You'll never misplace your keys or your phone with the Motorola Skip 2.0
Now, with Motorola expected to soon introduce the Motorola Moto X+1, the manufacturer has decided to bring a new version of Skip to the marketplace as well. With its new design, the Motorola Skip 2.0 goes from a clip that uses NFC to unlock a Motorola handset, to a key fob that has a couple of new capabilities. And instead of using NFC, the new version of Skip supports Bluetooth connectivity.
So what are some of the new features for the Motorola Skip 2.0? Well, you can attach it to a set of keys, and you will never lose that set again. Using an app that you install on your handset, you can have the Skip 2.0 make a noise, helping you find whatever the device is attached to. In our example, it was a set of keys. And if you can't hear the sound for some reason, the app will also create a map, showing you the location of where your keys are hiding.
What if things are the other way around, and you know where your Skip 2.0 is, but you can't find your phone? Double tap the button on the device, and it will tell your handset to make a noise, helping you to find where you left your pride and joy.
And yes, the Skip 2.0 will still unlock your Motorola handset by bypassing the PIN or pattern unlock screen, once you pair the device to your Motorola branded phone using Bluetooth. While we don't have any news in terms of pricing or availability, we should see more information about the Motorola Skip 2.0 on September 4th, when Motorola plans on holding a major event.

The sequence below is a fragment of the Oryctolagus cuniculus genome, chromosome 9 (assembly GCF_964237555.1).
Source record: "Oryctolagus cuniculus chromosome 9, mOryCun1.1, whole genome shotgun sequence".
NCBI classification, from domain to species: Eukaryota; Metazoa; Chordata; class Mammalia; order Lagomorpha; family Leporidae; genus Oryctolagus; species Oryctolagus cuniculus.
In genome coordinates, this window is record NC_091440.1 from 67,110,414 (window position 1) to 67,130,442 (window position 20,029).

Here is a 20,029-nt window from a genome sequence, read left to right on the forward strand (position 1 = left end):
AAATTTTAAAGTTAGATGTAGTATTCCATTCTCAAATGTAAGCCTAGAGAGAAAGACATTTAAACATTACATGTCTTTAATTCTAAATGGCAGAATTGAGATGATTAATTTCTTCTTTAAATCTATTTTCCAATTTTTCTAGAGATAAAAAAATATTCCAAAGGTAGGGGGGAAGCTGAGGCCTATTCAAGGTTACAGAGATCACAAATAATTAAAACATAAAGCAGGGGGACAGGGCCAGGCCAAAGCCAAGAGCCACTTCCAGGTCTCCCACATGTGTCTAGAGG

Images from the Motorola Skip 2.0 User's Guide
1. Vexify (banned) (Posts: 570; Member since: 16 Jun 2014)
IMO this is better, for many reasons. Mostly because of the social lost and found and it is meant for more but hey, for what Skip is, it does the job.
Looking to test this Skip 2.0 at some point though for my sisters phone, because of the reverse option.
2. YourNickname (Posts: 102; Member since: 14 Aug 2014)
Tile has its advantage for stolen objects like a lo jack for anything but it lacks the skips lock code if in range of keys & find the phone itself.. which are two features im most interested in. And if it had a self charging & or solar panel, it would be perfect.
Could use both tile app and this.
3. oborawatabinost (Posts: 38; Member since: 18 May 2014)
I just want an nfc ring or glove or something that unlocks my phone with nfc. Someone make that please.
5. 0xFFFF (Posts: 3347; Member since: 16 Apr 2014)
No shortage of "smartrings":
There's a lot more security/multifunction "rings" out there, too.
6. troutsy (Posts: 279; Member since: 17 Feb 2012)
This will be a very interesting piece. Motorola has done great things with hands-free operation and bluetooth key rings/tags really do open up a lot of options.
I haven't seen anyone use a BTLE (4.0) device successfully with a Motorola phone. I went with a BT (2.0) device, Insite LBT505, and that worked fantastically for 4-5 days on a charge. Bluetooth 4.0 would supposedly drop the bluetooth signal because it doesn't maintain constant communication. I think Motorola must have corrected that on the software side of the phone.
A replaceable battery is a novel concept, but I think I'd rather recharge the device once a month than replace the battery every few months to a year.
7. 0xFFFF (Posts: 3347; Member since: 16 Apr 2014)
"A replaceable battery is a novel concept, but I think I'd rather recharge the device once a month than replace the battery every few months to a year."
Keep buying devices with that "charge once a month" routine and pretty soon almost every day you will have to remember to charge something. That's bound to bring on early onset Alzheimers ;-)